- CIW’s Fair Food Farms have had no reports of forced labour or sexual violence. They have had success implementing a collaborative approach and have found that, through their program, the number of law enforcement interventions has reduced dramatically; and
- The key is prevention. By eliminating forced labour from these markets, CIW has also found that the sexual violence factor which often accompanied the situation of forced labour is also eliminated.
Shalini Konanur, South Asian Legal Clinic of Ontario
Shalini Konanur is from the South Asian Legal Clinic of Ontario (SALCO), which has become a leader on issues of access to justice for low-income South Asians. SALCO works with thousands of clients a year and is one of 77 legal clinics that work with low income people in Ontario. Ms. Konanur spoke about the issue of forced marriage in Canada.
The main messages in her presentation include:
- In 2015, SALCO received 62 cases of forced marriage;
- There were 219 reported cases of forced marriage in Ontario from 2010 to 2012.
- SALCO is a national resource amongst many who work on forced marriage. Their resources include toolkits, safety cards, risk assessments, etc.;
- Victims of forced marriage include Canadian permanent residents and Canadian citizens.
- Forced marriage is not a black and white issue. SALCO defines it as a form of violence and an abuse of human rights. It is a practice in which a marriage takes place without the free consent of one or both of the individuals getting married. Forced marriage can happen to anyone of any gender, of any age;
- It is important to recognize that forced marriage can be a form of human trafficking. Most cases involve coercion, fraud and movement within Canada, out of Canada or into Canada, as well as marital rape and servitude. The act is that of marriage, the means is through force, whether it be physical violence, the threat of loss of immigration status or other means, and the purpose is exploitation;
- Involving the criminal courts in forced marriage can sometimes have the unintended consequence of preventing victims from coming forward because it might put them or their family members in danger;
- It is important to avoid a simplistic approach to dealing with forced marriage because of the various complexities such as the threat of danger for the victim’s family if that person is able to exit the forced marriage. The most crucial aspect is to safeguard the victim’s immigration status;
- In some cases of forced marriage, the victim might not want to harm their traffickers either because they love them or because this could result in harm for other family members. In some cases, with time, the victim is able to renter into contact with their family many years after they have left the forced marriage. Support services must be cognisant of this and should be open to helping all those in the victim’s life that have been affected by the forced marriage who are seeking help; and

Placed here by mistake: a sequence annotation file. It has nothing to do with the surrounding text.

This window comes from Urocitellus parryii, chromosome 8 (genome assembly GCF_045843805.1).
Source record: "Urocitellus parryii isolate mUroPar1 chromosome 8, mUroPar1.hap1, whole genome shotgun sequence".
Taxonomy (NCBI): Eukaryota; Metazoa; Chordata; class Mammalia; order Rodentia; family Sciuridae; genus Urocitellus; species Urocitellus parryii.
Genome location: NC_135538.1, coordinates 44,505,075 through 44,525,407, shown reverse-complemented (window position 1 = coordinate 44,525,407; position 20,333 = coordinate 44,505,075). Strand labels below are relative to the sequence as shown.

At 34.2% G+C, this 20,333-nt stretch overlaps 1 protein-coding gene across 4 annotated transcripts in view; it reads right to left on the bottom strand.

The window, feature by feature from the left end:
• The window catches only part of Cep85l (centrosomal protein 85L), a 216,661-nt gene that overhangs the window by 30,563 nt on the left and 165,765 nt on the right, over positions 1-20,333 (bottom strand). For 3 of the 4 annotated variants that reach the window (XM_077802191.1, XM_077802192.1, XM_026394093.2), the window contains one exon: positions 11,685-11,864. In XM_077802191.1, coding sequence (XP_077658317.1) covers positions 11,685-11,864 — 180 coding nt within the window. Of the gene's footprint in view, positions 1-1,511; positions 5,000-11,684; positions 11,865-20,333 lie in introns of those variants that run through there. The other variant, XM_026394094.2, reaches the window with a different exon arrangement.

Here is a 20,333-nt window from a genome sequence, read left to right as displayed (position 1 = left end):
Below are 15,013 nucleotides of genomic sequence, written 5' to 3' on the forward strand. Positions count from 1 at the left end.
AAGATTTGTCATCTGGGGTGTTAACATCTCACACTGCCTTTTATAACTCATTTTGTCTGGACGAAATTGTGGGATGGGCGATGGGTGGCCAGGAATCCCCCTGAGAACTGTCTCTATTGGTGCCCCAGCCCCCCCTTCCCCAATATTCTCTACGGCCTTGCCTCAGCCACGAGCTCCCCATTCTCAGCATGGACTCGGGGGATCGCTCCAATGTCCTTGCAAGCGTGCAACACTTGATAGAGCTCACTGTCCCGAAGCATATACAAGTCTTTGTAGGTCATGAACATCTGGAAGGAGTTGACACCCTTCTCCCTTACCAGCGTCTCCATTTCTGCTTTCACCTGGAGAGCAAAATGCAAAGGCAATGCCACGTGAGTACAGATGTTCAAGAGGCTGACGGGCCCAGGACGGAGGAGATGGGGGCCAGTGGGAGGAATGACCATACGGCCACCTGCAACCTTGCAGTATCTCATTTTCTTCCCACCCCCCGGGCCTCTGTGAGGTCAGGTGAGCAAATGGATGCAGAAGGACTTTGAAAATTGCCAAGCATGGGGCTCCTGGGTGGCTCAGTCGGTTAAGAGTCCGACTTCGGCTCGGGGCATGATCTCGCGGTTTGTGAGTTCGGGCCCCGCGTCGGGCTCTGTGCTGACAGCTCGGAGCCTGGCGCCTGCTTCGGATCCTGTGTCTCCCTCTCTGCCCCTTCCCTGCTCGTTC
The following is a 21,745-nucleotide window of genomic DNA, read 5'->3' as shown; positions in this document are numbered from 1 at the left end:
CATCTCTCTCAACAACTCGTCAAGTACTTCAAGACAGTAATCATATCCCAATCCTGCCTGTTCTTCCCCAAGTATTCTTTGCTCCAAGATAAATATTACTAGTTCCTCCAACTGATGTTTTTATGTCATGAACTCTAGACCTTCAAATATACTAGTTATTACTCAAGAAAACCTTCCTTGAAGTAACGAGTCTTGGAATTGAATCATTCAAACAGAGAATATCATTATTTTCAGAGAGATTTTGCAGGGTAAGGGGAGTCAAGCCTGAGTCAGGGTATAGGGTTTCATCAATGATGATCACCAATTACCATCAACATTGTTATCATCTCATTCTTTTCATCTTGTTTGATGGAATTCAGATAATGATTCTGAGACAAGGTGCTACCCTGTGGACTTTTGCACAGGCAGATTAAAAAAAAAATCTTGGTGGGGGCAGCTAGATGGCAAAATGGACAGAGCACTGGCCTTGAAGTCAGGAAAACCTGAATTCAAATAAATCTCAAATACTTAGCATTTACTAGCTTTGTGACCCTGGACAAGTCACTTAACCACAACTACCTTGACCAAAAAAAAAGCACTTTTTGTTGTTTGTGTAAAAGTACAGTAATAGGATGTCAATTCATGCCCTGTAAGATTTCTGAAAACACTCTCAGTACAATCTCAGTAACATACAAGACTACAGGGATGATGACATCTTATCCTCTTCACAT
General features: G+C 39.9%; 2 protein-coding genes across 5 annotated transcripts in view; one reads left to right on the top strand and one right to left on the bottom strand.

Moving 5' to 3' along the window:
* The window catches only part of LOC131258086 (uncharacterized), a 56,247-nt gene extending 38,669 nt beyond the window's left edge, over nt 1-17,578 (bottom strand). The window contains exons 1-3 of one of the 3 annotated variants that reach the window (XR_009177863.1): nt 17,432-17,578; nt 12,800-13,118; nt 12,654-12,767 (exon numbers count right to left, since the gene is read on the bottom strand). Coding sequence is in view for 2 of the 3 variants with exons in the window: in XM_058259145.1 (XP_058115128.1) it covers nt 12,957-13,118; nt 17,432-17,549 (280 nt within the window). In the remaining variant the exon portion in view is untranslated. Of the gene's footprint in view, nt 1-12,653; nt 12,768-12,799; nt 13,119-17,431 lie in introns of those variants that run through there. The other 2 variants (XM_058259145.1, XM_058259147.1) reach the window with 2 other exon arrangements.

- The government should support individuals who come forward through appropriate socio-economic and health supports. Victims of forced marriage should not have to be worried about being detained or deported.
Bridget Perrier, SexTrade101
Bridget Perrier is from SexTrade 101 and is a survivor of exploitation and human trafficking. Sex Trade 101 offers public awareness and education on all aspects of the sex trade. Ms. Perrier shared her personal story and expressed anguish over missing and murdered aboriginal women in Canada.
Ms. Perrier’s key messages included:
- Canada’s First Nations women are the faces of human trafficking in Canada. According to the data, 51% of trafficked women in Canada are indigenous;
- Colonialism has played and continues to play a clear role in the treatment of aboriginal women in Canada;
- There is a database of 3,200 missing and murdered aboriginal women;
- Indigenous women face intergenerational issues of drug use and prostitution;
- Ms. Perrier calls for a screening process to identify potential abusers of sex workers;
- Ms. Perrier identified key areas for improvement in order to better address the issue(s) affecting Aboriginal women and girls :
- There is a need for language that is considerate of and sensitive to survivors of sex trafficking;
- Systemic issues such as misogyny, privilege, and patriarchy must be acknowledged and resisted in order to address the demand side of prostitution. Pimps and traffickers need to face criminal charges;
- There is a need for trauma-informed exiting services for trafficked women;
- There needs to be a simpler and more streamlined process for victims of human trafficking when applying for social assistance;
- Canada needs a national hotline for missing and murdered aboriginal women;
- Murderers of aboriginal women should be charged with a hate crime; and
- Canada should have a national taskforce on missing and murdered aboriginal women.
Fay Faraday, Faraday Law, Metcalfe Foundation